In conclusion, our study offers causal evidence that teacher expectations matter. Negative teacher biases can function like self-fulfilling prophecies that affect college-going. Moreover, we find that teacher expectations differ by racial groups in a way that puts black students at a disadvantage, exacerbating racial achievement gaps. Our results also identify differences in how black and white teachers form expectations as one possible mechanism underlying the well-known finding that black students seem to perform better when they have black teachers. Together, our findings suggest that efforts to combat biases (e.g., hiring more black teacher or “de-biasing” white teachers) could prove helpful in reducing racial educational attainment gaps.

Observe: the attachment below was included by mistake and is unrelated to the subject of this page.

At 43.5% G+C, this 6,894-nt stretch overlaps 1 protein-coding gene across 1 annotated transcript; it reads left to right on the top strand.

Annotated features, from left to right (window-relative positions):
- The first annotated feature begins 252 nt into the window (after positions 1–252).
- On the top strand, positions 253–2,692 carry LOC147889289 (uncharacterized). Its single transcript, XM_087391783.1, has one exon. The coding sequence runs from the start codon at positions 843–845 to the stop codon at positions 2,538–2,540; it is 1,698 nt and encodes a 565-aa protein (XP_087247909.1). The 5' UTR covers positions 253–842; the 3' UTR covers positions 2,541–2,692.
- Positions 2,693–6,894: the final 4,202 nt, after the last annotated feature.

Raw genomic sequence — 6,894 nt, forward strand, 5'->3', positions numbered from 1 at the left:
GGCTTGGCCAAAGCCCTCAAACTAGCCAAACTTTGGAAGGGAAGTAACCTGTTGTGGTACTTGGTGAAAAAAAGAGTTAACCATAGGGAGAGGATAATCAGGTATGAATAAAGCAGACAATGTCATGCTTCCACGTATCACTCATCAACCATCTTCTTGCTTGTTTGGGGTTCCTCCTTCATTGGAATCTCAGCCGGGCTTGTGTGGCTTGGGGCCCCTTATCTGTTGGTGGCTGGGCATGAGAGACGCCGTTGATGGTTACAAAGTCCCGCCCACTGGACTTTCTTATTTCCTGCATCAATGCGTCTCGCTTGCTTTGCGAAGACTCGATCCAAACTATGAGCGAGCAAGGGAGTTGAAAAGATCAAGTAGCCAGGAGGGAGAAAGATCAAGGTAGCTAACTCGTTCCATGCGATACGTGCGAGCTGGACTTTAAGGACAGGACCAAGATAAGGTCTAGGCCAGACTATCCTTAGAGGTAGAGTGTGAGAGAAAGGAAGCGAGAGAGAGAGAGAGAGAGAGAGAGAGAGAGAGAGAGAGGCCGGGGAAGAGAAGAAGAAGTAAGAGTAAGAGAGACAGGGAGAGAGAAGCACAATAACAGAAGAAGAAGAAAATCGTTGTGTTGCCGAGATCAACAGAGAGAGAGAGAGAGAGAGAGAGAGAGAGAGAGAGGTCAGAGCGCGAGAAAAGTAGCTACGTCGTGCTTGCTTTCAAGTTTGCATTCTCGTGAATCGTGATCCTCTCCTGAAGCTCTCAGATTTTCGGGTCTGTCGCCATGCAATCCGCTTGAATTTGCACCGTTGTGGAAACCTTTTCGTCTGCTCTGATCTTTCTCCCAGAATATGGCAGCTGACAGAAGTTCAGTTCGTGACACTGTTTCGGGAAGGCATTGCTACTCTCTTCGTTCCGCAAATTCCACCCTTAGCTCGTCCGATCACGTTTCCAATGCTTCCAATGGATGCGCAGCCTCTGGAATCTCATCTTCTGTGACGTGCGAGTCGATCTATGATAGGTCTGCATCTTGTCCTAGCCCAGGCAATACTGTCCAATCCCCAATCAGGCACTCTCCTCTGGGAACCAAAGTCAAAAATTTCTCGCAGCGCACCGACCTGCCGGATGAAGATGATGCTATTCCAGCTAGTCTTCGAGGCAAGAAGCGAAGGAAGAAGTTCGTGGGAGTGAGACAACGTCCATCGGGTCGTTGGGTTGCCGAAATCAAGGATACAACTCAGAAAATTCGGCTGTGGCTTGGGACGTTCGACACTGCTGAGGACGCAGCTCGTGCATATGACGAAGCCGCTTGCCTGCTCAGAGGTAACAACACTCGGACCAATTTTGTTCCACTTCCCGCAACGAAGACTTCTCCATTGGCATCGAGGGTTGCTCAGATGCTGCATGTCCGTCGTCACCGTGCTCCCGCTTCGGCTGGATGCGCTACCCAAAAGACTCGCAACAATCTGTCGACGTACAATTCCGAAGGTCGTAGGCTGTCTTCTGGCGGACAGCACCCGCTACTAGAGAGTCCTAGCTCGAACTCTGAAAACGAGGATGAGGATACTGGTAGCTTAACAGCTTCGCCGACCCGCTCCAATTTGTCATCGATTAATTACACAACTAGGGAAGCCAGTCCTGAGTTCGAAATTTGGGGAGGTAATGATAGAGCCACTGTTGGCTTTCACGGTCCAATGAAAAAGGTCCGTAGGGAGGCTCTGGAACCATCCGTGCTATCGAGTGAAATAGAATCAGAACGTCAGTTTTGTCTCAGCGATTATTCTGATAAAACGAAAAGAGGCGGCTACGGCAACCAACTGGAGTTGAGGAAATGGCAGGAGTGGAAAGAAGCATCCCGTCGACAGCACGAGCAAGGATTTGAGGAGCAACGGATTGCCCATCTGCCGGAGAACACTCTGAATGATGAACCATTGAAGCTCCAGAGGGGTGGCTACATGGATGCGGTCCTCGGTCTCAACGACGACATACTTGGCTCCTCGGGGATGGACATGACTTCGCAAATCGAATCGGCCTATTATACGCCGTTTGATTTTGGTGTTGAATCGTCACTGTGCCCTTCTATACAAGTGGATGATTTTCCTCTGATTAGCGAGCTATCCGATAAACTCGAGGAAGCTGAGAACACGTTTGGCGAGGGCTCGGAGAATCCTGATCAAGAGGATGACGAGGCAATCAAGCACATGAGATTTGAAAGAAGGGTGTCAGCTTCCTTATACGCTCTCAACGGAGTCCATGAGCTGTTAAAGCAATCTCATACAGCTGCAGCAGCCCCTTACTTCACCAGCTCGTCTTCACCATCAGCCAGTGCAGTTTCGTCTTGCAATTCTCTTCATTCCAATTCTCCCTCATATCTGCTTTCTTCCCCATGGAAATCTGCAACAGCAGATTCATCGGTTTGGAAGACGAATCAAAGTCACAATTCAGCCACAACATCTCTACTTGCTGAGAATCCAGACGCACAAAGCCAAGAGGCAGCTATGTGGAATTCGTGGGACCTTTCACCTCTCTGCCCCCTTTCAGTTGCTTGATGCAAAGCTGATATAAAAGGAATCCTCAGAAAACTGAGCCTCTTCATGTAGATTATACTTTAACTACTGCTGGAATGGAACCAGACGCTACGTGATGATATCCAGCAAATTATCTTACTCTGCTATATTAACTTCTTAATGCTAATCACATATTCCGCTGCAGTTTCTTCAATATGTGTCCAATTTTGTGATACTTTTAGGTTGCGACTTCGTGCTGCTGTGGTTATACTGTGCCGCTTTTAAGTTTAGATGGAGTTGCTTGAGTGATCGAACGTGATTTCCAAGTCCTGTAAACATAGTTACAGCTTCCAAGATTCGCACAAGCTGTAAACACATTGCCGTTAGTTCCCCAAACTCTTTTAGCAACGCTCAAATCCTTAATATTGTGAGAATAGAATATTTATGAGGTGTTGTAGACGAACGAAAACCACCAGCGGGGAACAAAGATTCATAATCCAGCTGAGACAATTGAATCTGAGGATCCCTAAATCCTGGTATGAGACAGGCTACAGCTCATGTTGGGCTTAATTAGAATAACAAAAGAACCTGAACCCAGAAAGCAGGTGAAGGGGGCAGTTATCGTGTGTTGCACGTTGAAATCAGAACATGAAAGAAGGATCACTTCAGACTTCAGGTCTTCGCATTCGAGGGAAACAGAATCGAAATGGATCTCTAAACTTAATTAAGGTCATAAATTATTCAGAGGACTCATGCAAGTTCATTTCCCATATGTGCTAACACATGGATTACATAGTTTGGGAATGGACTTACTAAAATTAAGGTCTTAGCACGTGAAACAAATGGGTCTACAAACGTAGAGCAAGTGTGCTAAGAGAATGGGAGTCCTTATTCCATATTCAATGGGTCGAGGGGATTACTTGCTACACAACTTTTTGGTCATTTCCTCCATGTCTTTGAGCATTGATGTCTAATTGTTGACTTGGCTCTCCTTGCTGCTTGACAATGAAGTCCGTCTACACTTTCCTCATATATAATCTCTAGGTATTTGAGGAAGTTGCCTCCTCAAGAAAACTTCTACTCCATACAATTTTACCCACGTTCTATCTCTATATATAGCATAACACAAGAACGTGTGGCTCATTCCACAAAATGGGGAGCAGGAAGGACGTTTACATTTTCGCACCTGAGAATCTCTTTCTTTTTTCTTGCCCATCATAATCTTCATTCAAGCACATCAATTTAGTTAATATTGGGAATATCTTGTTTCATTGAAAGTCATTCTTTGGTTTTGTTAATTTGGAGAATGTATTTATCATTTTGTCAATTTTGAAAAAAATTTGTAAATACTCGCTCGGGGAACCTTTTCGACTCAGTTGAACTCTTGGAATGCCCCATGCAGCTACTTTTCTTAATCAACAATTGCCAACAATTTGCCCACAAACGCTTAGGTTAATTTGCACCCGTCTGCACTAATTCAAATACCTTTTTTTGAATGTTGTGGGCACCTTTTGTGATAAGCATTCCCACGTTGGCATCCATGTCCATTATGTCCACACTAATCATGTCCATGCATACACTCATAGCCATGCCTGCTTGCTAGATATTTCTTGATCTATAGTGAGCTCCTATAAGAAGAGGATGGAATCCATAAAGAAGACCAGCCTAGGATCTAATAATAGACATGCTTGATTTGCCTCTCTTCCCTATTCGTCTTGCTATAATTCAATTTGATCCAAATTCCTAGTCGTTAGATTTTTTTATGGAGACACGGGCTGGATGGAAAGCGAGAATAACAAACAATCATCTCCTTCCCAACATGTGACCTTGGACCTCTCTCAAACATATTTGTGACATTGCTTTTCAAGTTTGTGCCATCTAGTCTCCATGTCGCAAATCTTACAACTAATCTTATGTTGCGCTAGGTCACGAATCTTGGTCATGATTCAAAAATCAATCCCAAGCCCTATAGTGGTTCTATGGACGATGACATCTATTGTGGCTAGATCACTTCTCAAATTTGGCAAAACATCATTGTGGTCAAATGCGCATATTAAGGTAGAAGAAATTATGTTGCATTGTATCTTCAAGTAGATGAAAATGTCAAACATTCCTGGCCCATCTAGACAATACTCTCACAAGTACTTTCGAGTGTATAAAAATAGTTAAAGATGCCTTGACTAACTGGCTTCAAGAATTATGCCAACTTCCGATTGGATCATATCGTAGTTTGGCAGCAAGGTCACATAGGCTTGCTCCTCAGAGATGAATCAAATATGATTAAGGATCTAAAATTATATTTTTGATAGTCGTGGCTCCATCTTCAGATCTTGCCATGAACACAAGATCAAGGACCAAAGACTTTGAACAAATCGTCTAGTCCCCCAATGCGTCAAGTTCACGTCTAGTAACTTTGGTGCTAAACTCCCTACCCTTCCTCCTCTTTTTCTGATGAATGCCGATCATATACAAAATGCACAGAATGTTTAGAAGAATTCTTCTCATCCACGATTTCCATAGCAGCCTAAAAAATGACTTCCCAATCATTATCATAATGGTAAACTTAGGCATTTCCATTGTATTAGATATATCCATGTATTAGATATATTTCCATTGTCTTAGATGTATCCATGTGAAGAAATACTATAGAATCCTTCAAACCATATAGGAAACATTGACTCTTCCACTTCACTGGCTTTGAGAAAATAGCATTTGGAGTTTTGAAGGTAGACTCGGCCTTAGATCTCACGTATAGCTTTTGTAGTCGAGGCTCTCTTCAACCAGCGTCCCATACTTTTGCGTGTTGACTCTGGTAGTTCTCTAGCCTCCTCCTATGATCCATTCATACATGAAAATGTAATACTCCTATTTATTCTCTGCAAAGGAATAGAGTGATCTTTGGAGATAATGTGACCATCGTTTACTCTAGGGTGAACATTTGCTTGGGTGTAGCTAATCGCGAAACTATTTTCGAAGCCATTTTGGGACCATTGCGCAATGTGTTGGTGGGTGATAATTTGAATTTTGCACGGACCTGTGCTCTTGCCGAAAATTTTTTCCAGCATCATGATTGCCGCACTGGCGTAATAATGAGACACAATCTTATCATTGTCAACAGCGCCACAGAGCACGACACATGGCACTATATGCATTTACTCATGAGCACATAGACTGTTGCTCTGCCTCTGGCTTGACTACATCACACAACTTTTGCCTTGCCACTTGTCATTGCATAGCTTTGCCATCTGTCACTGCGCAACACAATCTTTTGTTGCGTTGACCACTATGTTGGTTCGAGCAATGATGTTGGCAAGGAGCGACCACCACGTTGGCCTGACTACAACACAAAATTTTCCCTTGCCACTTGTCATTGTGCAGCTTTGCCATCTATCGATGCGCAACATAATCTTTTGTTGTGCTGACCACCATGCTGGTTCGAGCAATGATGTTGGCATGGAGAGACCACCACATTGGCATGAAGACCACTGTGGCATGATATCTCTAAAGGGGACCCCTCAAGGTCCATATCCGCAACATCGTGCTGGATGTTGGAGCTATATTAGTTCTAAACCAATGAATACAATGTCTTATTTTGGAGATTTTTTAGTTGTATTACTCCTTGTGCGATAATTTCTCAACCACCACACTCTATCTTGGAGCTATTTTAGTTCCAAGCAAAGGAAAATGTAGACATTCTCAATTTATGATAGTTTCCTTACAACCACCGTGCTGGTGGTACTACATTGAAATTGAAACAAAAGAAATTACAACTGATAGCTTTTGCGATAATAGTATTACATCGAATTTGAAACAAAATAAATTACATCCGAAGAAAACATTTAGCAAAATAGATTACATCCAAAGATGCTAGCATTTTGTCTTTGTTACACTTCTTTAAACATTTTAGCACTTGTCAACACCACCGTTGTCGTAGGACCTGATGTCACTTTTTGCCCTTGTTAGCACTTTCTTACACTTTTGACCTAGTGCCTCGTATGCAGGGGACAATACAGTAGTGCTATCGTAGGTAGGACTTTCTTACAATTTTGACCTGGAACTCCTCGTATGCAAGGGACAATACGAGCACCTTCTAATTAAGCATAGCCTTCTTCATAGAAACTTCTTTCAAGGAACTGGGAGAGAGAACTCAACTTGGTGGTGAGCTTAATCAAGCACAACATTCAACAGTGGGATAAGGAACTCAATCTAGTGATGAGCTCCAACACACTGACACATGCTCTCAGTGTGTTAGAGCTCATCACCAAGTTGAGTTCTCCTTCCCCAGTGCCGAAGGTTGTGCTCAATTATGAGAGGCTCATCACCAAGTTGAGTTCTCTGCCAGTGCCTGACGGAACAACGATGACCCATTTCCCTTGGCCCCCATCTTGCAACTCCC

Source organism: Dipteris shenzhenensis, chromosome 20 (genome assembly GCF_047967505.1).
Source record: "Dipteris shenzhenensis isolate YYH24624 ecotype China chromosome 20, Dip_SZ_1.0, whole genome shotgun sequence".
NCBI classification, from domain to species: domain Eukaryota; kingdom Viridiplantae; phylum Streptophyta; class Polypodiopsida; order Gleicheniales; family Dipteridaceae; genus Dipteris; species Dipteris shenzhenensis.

^{[1] Much of the paper is concerned with developing an empirical approach to disentangle accurate forecasts from self-fulfilling prophecies. The aim is to isolate changes in teachers’ expectations for reasons that should not matter for college-going on their own, for example, chance positive or negative encounters. We exploit teacher disagreements to accomplish this. Intuitively, our empirical approach consists of three steps. First, we use one teacher’s expectations to “control for” all the important factors about a student that would influence college going. Second, we assess whether the second teacher’s expectations, which are higher or lower when the two teachers disagree, have any effect on the educational outcome via “self-fulfilling prophecies”. A third and crucial step is to assess whether such disagreements are random, e.g., due to chance positive or negative encounters with the student. Such encounters could change a teacher’s expectations for reasons that arguably are not important for college-going only affect students through the mechanism of self-fulfilling prophecies.}